Sacré Beef: France’s Agriculture Ministry Proposes Labelling Ban for Plant-Based Meat Terms Like ‘Steak’, ‘Ham’ and ‘Grilled’
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In the latest episode of a long-drawn saga, France’s agriculture ministry has drafted a new proposal to ban 21 terms like ‘steak’, ‘beef’, ‘ham’ and ‘grilled’ from plant-based meat labelling. The government has also listed over 120 meat-related terms that can be used only if products have a maximum share of vegan proteins between 0.5% to 6%.
With the proposed decree, France becomes the first EU country to attempt such a ban. But it isn’t the first time it’s tried to impose this. In June 2022, France decided to ban the use of meat-like terms in plant-based products, except for ‘burger’. “It will not be possible to use sector-specific terminology traditionally associated with meat and fish to designate products that do not belong to the animal world and which, in essence, are not comparable,” the decree read.
The proposed ban attracted controversy and criticism from meat-free groups. The European Vegetarian Union and the Association Végetarienne de France filed a complaint against the proposal, which was suspended by the Conseil d’État, the country’s highest administrative court, which argued the timeline was too short and the wording too vague.
Taking matters to the EU
Now, France’s agriculture ministry says it has taken the court’s complaints into account to prepare a new language decree, despite the court itself waiting for guidance from the European Court of Justice (ECJ) before making its final ruling. The ECJ has already protected dairy-related terms like ‘milk’, ‘cheese’ and ‘butter’ since 2017, preventing vegan brands from using them on their product labelling.
The new proposal, which is co-signed by French prime minister Elisabeth Borne, economy and finance minister Bruno Le Maire and agriculture minister Marc Fesneau, only applies to products made and sold in France. The draft has been submitted to the EU Commission for checking against its food labelling regulations. In 2020, the EU parliament voted against a proposed labelling ban on plant-based meat products, allowing vegan companies to market their alternatives as ‘burgers’ and ‘sausages’.
The decree has a list of over 120 meat-related terms like ‘bacon’, ‘sausage’, ‘cooked fillet’, ‘poultry’ and ‘nuggets’ (plus non-meat terms such as ‘liquid whole egg’) that companies can use, as long as the amount of plant protein in these products doesn’t exceed a maximum limit, which ranges from 0.5% to 6%. It essentially means vegan alternatives to such products won’t be able to be labelled this way, as all will contain 100% plant proteins.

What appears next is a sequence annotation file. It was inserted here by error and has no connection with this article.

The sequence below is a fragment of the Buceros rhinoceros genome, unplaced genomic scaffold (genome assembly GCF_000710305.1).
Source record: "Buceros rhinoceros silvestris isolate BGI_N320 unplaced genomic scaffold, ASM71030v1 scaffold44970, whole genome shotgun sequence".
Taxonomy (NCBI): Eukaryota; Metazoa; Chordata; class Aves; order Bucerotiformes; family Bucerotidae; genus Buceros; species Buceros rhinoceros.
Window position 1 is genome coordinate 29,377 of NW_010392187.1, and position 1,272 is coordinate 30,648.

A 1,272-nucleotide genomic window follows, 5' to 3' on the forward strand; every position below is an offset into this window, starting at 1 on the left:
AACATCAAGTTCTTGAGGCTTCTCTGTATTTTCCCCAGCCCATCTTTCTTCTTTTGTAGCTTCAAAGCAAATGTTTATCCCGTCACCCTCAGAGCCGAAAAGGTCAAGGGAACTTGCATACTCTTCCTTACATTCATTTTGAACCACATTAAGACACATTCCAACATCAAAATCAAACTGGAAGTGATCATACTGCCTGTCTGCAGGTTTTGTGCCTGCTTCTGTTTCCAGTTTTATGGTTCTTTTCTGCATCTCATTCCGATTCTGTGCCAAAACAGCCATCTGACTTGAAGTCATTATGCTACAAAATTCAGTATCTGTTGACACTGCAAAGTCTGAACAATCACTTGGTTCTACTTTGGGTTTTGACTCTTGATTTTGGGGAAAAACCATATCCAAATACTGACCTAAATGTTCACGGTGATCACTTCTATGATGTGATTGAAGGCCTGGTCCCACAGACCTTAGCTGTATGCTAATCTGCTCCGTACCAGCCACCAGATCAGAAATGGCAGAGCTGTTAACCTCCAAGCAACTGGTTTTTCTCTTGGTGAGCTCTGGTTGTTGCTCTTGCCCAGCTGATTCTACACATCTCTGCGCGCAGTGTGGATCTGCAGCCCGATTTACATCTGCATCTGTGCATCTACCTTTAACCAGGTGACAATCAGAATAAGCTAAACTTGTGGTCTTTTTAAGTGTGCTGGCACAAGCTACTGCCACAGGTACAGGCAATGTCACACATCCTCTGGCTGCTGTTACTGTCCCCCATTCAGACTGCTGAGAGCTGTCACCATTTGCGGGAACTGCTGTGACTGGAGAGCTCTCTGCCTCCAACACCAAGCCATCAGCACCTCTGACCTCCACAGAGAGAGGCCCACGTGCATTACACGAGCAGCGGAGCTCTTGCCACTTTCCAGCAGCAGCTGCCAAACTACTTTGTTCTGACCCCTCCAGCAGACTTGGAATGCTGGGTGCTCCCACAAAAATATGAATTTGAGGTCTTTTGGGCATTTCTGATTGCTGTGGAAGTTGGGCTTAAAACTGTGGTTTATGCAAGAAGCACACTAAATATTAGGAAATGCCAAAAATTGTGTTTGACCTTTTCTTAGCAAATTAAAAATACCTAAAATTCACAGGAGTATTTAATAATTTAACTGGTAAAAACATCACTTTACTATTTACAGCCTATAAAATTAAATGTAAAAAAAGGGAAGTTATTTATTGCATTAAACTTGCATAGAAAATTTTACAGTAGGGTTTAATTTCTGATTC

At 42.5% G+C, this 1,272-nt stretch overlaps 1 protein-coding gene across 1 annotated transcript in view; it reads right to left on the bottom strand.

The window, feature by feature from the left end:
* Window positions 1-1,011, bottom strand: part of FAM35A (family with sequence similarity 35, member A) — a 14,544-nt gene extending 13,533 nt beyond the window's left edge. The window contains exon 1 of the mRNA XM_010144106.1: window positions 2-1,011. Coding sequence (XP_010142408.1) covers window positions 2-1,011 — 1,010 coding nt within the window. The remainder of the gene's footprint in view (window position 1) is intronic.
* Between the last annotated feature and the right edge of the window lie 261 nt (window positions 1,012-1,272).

“This new draft decree reflects our desire to put an end to misleading claims… by using names relating to meat products for foodstuffs that do not contain them,” Fesneau said. “It’s an issue of transparency and loyalty which meets a legitimate expectation of consumers and producers.”
Breaching EU regulation
Guillaume Hannotin, lawyer for the Proteines France organisation, which represents makers of vegan and vegetarian alternatives, said “the term ‘plant-based steak’ has been in use for more than 40 years”. He argued that the new decree still breaches EU regulation on labelling for products that – unlike milk – lack a strict legal definition and can be referred to by terms in popular use.
He added that the French government’s move “torpedoes the proceedings in progress before the ECJ”, which were triggered by a complaint from Proteines France itself.
France’s initial proposal last year came the same month South Africa’s agriculture department introduced strict labelling rules for plant-based food, banning all references to ‘meat’ and threatening to seize any products that fail to comply.
A report by ProVeg International last year found that there is no basis for claims of consumer confusion from the labelling of vegan products. 80% of respondents said that it was obvious that products labelled as ‘vegan’, ‘vegetarian’ and ‘plant-based’ don’t contain meat, while 76% actually found these labels helpful to understand and identify the nature of the product.